Tata Group Chairman Cyrus Mistry would have liked to start his innings on a better note.
The net profit of Tata Sons, the holding company of the group, fell 18 per cent to Rs 3,053 crore (Rs 30.53 billion) in 2013-14, the first full financial year of operations under Mistry, who took over as chairman in December 2012.
The profit was Rs 3,713 crore (Rs 37.13 billion) in the previous year and the drop comes in spite of Tata Sons earning Rs 453 crore (Rs 4.53 billion), or 24 per cent more, brand subscription fees from its group firms.
The net profit was down mainly due to an increase in "other expenses", which shot up to Rs 697 crore (Rs 6.97 billion) from Rs 410 crore (Rs 4.10 billion) due to provisioning for bad investments and increased finance costs.
The unlisted company, which earns the bulk of its income as dividends and interest, received a dividend of Rs 3,627 crore (Rs 36.27 billion), almost the same as last year, from its "jewel" Tata Consultancy Services, in which it holds a 73.9 per cent stake, even as other Tata group companies were left far behind in dividend contribution to the parent company.
The revenue from operations was down 5.6 per cent to Rs 5,429 crore (Rs 54.29 billion), according to the annual report of Tata Sons.
In response to an emailed query from Business Standard, a Tata Sons spokesperson said: "We do not comment on Tata Sons financials. So far as the brand subscription fee is concerned, there has been no change."
The Tata trusts and the Mistry family, the main shareholders in Tata Sons, will, however, take home the same dividend as last year, Rs 324 crore (Rs 3.24 billion). Another Rs 340 crore (Rs 3.40 billion) will be distributed as dividend by Tata Sons to its preference shareholders.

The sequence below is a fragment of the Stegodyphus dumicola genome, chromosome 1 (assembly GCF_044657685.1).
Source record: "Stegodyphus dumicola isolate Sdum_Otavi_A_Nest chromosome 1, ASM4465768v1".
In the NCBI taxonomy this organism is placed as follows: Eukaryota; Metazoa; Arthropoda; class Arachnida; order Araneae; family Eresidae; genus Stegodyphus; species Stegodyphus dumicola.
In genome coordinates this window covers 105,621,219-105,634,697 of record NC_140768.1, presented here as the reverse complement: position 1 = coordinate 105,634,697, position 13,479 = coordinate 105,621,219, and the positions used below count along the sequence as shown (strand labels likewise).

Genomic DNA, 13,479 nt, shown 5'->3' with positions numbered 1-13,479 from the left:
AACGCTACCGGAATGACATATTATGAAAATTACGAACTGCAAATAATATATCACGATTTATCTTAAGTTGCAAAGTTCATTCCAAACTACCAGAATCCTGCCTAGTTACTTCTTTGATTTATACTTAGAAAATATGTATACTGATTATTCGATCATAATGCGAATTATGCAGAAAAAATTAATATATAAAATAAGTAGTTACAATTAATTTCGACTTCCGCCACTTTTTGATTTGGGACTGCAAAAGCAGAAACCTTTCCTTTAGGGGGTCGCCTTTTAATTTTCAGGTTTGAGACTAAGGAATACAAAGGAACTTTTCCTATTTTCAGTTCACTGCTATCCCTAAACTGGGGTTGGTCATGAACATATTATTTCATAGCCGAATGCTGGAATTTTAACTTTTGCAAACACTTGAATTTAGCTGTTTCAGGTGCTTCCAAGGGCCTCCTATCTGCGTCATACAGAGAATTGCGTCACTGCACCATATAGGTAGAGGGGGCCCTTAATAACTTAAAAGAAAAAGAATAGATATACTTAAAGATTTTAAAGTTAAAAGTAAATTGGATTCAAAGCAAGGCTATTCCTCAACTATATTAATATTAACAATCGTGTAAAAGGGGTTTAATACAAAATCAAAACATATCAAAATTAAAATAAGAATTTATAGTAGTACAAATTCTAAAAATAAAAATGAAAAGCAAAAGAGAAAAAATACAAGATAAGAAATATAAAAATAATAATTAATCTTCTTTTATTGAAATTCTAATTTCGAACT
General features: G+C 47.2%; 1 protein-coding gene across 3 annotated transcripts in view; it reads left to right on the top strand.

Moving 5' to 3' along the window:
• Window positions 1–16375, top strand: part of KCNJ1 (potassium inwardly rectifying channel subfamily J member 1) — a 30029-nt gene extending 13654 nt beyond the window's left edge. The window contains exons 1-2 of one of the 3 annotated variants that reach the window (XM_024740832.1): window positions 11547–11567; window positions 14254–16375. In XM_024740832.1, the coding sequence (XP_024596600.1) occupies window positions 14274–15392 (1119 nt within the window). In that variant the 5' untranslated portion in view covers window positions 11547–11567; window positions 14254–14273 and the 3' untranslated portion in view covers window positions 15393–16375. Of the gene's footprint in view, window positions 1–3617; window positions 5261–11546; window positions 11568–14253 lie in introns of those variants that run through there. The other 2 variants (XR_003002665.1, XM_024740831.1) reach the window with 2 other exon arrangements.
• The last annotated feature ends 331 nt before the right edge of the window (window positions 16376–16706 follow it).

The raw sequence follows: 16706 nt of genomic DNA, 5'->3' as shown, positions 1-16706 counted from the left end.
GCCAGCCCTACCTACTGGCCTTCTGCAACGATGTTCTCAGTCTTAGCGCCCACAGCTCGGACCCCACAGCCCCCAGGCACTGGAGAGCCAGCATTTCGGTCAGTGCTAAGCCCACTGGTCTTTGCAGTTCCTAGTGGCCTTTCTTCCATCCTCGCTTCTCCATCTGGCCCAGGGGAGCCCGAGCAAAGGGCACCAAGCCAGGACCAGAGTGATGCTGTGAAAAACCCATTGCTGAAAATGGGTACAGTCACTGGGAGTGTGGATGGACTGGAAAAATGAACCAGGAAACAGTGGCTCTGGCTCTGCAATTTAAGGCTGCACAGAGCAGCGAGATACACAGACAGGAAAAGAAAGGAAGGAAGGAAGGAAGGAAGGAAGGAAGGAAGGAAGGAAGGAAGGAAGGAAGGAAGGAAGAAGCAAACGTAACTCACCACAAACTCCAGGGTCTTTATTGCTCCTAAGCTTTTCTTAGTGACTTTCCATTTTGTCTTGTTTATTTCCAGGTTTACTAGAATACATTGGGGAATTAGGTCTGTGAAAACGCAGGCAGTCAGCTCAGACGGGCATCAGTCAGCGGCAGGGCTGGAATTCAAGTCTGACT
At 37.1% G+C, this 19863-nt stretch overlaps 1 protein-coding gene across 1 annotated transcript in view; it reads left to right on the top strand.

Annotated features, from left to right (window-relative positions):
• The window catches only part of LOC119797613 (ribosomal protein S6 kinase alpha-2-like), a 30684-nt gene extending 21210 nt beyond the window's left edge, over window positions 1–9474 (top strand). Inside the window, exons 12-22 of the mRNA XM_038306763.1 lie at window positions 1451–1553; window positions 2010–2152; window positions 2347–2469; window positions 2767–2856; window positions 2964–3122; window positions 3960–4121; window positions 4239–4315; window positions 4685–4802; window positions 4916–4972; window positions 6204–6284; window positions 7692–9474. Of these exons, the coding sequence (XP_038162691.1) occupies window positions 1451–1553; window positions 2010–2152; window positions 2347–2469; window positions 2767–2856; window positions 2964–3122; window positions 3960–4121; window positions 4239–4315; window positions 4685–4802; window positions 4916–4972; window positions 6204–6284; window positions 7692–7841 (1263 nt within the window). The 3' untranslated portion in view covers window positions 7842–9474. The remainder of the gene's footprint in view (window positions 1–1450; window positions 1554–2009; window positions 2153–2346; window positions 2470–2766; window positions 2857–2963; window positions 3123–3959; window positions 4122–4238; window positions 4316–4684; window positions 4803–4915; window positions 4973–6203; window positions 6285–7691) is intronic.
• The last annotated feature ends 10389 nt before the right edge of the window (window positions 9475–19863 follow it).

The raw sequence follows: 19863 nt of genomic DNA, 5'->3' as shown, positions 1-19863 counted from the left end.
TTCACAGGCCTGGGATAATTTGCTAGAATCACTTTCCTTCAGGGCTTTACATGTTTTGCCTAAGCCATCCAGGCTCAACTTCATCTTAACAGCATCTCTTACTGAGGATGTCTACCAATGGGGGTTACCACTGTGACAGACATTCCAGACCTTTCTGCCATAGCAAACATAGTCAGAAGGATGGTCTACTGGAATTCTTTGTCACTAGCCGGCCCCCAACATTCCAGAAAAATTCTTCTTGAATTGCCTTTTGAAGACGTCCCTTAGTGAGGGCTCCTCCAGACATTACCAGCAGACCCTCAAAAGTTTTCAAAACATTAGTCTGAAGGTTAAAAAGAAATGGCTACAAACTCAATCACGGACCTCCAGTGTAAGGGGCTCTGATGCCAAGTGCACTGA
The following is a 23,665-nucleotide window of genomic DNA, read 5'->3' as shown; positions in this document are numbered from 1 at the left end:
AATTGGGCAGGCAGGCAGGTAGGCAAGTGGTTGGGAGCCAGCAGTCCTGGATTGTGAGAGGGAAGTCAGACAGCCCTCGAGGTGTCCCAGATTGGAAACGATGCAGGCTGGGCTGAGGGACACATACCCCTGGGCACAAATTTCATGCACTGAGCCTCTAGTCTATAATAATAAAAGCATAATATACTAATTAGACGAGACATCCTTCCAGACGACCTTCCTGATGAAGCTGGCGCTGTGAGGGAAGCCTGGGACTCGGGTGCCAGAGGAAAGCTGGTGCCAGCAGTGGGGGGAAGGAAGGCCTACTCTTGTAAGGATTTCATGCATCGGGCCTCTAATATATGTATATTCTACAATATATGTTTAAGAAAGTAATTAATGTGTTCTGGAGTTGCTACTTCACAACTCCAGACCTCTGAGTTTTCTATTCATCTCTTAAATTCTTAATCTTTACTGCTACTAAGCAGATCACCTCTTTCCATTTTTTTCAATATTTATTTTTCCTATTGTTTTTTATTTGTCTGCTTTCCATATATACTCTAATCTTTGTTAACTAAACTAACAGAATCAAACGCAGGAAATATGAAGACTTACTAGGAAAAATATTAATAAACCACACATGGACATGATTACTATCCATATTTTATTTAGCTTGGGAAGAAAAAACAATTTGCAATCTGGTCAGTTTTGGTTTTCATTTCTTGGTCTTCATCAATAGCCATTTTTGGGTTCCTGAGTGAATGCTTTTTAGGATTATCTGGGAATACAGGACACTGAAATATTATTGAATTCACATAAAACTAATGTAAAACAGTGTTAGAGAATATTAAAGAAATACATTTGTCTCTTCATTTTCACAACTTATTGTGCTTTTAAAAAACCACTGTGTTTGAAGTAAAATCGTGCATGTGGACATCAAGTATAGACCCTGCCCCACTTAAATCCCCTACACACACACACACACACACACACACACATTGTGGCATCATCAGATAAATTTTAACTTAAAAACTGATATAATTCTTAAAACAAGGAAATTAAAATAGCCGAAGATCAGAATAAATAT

Interestingly, while the dividend income remained static, the brand fees charged by Tata Sons from group firms using the "Tata" brand name increased substantially.
The group companies pay 0.25 per cent of their revenues for using the Tata brand name directly, while companies like Titan pay less. TCS, for example, paid Rs 118 crore (Rs 1.18 billion) as brand fees to Tata Sons in 2013-14.
The brand fees agreement was first drafted in 1996; the contribution of international operations in the group's revenues have increased to 63 per cent since then.
The group is now contemplating reworking the brand equity and business promotion agreement to include foreign companies like Jaguar Land Rover and Corus.
But the Tatas have not yet confirmed the brand fees for foreign companies.
The falling health of Tata Sons could be a cause for concern, as the company needs to buy out NTT Docomo's stake in Tata Teleservices for Rs 7,200 crore (Rs 72 billion), according to a 2009 agreement between the two companies.
The company, in the recent past, has gone on an overdrive to raise funds through non-convertible debentures and pledged TCS shares.
The Tata holding company is also making investments in two new airline joint ventures - those with Air Asia and Singapore Airlines.